Yeah not too sure myself what aspergers is, I'll have to some research. He isn't a specialist in autism spectrum disorders so can't diagnose it.

Thought it was funny basing a conclusion on that small bit of information that could apply to a lot of people I know.

Maybe it was because I told him my brother used to slag me off by calling me autistic when I was daydreaming, but no one had heard of attention deficit disorder back then.

Anyone on here have aspergers and ADHD? Can one mask the other?

known_guy
02-10-12, 03:29 PM
I'm surprised he reached that conclusion given the information you gave him...

Ha ha! Once someone asked if I liken myself to a robot/computer. I was like WTF?

Lunacie
02-10-12, 03:30 PM
Yeah not too sure myself what aspergers is, I'll have to some research. He isn't a specialist in autism spectrum disorders so can't diagnose it.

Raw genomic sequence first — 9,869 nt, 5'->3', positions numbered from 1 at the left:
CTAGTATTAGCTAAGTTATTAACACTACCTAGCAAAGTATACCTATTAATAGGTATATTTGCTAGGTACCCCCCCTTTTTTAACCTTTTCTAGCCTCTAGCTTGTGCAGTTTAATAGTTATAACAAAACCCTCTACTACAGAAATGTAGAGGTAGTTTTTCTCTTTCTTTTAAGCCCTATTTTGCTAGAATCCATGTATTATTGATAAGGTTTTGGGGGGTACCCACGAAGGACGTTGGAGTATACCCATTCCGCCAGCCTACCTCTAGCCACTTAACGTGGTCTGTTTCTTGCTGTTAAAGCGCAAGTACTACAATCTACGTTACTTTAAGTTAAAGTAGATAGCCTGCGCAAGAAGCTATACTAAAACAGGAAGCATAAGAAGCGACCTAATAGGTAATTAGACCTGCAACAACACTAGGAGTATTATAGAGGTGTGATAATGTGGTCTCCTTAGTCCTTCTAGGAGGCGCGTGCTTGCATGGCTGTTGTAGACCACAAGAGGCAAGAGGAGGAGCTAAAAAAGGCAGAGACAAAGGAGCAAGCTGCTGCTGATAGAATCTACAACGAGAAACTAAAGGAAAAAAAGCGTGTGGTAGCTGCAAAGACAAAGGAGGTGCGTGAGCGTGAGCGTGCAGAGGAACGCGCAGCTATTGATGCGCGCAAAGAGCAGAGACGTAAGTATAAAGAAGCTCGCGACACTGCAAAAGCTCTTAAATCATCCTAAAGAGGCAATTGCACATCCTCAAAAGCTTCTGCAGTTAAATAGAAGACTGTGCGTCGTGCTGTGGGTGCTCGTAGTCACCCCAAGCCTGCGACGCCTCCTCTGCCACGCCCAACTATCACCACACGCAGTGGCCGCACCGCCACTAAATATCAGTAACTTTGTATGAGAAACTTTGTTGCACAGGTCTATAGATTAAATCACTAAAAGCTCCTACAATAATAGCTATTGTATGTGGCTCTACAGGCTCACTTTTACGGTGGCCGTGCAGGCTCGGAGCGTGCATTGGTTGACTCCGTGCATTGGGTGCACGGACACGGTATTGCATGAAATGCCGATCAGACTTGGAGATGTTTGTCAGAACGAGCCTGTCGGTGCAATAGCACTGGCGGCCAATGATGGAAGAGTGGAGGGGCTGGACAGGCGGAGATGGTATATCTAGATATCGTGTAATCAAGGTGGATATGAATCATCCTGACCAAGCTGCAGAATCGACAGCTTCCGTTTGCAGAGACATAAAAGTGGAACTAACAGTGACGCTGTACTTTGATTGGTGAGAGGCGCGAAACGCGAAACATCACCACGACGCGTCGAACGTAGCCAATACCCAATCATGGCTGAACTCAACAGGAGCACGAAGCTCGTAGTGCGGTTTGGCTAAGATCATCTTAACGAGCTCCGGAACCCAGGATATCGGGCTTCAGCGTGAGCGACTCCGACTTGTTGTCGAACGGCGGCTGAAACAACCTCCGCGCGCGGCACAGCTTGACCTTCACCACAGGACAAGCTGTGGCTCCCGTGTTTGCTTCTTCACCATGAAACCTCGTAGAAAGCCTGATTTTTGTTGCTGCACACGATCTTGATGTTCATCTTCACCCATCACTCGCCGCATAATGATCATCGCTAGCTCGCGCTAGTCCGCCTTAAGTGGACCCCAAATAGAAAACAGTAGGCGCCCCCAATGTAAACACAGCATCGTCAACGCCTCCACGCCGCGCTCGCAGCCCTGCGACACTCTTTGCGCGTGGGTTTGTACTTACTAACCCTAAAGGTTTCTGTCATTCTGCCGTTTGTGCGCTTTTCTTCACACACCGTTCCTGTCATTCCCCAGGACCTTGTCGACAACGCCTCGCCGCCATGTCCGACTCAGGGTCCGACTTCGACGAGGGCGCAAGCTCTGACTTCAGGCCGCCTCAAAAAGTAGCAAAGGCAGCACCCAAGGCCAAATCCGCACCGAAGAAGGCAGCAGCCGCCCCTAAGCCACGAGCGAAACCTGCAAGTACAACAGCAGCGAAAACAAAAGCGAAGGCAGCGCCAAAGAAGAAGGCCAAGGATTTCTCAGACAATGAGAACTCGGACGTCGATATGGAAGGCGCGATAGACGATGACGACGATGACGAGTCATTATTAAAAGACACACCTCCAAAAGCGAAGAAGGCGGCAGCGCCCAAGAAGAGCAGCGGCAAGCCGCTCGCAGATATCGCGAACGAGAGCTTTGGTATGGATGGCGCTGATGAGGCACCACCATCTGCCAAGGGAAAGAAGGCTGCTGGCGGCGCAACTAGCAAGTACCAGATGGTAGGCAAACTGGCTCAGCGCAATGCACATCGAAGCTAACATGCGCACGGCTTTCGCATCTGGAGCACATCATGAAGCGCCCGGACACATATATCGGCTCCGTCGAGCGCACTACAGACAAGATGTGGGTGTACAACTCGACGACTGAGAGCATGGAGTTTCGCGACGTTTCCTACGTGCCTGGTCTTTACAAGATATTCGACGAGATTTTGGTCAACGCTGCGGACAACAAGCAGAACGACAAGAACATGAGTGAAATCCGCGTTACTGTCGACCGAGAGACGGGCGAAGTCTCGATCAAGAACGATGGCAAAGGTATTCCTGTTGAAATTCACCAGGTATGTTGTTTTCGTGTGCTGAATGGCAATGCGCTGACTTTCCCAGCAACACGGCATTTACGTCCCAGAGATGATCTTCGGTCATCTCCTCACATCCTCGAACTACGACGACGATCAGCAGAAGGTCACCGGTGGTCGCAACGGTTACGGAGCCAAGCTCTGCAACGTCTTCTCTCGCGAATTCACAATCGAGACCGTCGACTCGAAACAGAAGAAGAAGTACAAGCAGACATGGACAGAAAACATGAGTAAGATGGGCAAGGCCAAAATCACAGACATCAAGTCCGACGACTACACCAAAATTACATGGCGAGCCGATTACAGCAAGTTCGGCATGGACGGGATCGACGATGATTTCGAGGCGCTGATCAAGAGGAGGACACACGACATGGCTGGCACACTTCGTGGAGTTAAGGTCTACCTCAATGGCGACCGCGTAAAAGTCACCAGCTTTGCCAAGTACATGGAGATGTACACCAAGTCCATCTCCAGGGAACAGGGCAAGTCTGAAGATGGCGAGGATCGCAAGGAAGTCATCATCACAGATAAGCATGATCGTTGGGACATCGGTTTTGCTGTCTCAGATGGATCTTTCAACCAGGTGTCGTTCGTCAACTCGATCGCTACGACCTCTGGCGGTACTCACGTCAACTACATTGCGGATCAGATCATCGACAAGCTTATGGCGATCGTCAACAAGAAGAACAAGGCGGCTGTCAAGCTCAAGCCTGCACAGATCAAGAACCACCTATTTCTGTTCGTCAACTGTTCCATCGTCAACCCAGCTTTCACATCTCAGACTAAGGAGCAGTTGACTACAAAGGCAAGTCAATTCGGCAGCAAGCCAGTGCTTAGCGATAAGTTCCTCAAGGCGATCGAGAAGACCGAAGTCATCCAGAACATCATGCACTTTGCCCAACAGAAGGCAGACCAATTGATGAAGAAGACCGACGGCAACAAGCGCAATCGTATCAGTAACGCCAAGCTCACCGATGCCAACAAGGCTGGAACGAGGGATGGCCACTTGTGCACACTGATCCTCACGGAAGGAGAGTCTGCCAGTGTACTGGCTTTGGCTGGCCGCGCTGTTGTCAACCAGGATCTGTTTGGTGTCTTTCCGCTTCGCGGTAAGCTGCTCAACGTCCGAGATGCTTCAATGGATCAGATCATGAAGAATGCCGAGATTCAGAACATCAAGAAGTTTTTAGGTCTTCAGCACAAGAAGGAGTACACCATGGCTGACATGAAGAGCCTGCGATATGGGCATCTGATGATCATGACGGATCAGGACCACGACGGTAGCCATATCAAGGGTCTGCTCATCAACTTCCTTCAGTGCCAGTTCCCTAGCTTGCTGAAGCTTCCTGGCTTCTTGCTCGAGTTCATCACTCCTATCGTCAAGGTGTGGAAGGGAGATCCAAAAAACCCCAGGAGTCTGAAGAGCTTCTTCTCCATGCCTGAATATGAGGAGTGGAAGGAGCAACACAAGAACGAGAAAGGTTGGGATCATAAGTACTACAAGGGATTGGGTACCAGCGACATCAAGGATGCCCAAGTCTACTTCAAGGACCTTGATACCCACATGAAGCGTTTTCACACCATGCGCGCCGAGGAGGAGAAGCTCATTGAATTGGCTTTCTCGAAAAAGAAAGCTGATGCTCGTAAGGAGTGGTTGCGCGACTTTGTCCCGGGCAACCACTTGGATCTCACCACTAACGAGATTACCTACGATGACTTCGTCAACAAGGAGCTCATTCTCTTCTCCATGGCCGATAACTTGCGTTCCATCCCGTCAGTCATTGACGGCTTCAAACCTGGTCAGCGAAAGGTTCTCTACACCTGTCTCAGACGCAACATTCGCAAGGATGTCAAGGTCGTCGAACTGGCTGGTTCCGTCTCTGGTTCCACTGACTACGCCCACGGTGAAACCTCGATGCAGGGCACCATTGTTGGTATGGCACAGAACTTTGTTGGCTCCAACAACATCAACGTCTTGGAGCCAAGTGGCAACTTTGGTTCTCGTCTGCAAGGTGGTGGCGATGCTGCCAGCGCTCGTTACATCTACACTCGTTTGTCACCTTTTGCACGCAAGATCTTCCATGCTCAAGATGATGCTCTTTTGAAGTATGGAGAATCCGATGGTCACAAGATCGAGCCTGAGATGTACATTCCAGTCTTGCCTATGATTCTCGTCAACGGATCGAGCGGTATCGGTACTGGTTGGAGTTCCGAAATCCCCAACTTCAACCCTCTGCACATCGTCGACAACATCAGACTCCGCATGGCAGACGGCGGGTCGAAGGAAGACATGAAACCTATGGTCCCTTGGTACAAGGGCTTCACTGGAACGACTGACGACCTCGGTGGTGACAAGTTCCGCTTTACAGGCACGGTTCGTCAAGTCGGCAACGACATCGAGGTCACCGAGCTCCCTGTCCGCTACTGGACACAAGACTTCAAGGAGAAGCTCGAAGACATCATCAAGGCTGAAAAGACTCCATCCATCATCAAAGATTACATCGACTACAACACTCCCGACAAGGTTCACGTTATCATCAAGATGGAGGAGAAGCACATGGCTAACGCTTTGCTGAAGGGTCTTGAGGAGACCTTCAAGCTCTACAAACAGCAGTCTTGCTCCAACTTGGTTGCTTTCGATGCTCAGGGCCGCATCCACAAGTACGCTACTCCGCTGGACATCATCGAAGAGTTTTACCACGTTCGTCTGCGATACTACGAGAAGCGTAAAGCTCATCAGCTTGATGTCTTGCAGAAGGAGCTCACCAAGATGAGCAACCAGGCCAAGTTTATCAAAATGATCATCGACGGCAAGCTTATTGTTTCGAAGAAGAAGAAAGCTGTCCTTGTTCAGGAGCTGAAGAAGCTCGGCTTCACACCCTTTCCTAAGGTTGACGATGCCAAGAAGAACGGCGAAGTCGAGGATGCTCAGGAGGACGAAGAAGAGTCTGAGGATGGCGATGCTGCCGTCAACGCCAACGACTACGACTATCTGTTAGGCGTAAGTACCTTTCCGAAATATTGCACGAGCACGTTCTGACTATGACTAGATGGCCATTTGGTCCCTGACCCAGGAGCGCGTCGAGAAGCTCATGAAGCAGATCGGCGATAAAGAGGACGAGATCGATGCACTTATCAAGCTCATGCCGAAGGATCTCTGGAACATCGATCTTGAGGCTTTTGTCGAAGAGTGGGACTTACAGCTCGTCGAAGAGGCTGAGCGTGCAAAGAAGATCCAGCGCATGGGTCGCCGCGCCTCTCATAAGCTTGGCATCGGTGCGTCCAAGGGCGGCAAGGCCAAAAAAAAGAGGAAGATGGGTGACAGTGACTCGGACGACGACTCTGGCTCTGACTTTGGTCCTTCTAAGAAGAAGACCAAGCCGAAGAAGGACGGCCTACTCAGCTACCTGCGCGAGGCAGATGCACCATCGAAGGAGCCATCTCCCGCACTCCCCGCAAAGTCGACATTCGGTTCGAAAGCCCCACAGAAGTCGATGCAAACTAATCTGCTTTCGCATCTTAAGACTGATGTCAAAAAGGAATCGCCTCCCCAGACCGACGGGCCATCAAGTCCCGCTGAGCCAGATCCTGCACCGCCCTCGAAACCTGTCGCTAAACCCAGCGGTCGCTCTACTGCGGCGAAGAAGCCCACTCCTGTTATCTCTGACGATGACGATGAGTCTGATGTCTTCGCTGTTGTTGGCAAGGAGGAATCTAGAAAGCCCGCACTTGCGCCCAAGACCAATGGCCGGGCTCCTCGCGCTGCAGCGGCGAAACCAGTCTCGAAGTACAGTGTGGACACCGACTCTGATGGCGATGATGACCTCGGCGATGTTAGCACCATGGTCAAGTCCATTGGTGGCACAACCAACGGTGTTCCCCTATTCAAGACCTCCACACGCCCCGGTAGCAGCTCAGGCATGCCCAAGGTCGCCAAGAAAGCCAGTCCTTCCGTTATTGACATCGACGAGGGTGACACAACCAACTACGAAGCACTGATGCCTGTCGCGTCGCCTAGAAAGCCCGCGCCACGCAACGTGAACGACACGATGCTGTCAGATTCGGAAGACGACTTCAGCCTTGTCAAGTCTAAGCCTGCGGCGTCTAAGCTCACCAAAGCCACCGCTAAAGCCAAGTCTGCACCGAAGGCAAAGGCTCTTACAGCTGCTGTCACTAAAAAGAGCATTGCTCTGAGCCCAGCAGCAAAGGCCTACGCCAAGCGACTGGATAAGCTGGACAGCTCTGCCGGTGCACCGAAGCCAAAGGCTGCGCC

Thought it was funny basing a conclusion on that small bit of information that could apply to a lot of people I know.

Maybe it was because I told him my brother used to slag me off by calling me autistic when I was daydreaming, but no one had heard of attention deficit disorder back then.

Anyone on here have aspergers and ADHD? Can one mask the other?

Yes, some people have been diagnosed with both ADHD and Asperger's.
They share some traits in common which can make it difficult to diagnose.

plank80
02-10-12, 03:46 PM
Took a test, answered it trutfully, scored 8, the average for People without the disorder is 16, people with aspergers score 32 at least. Read a bit about it and def do not have it, not even close.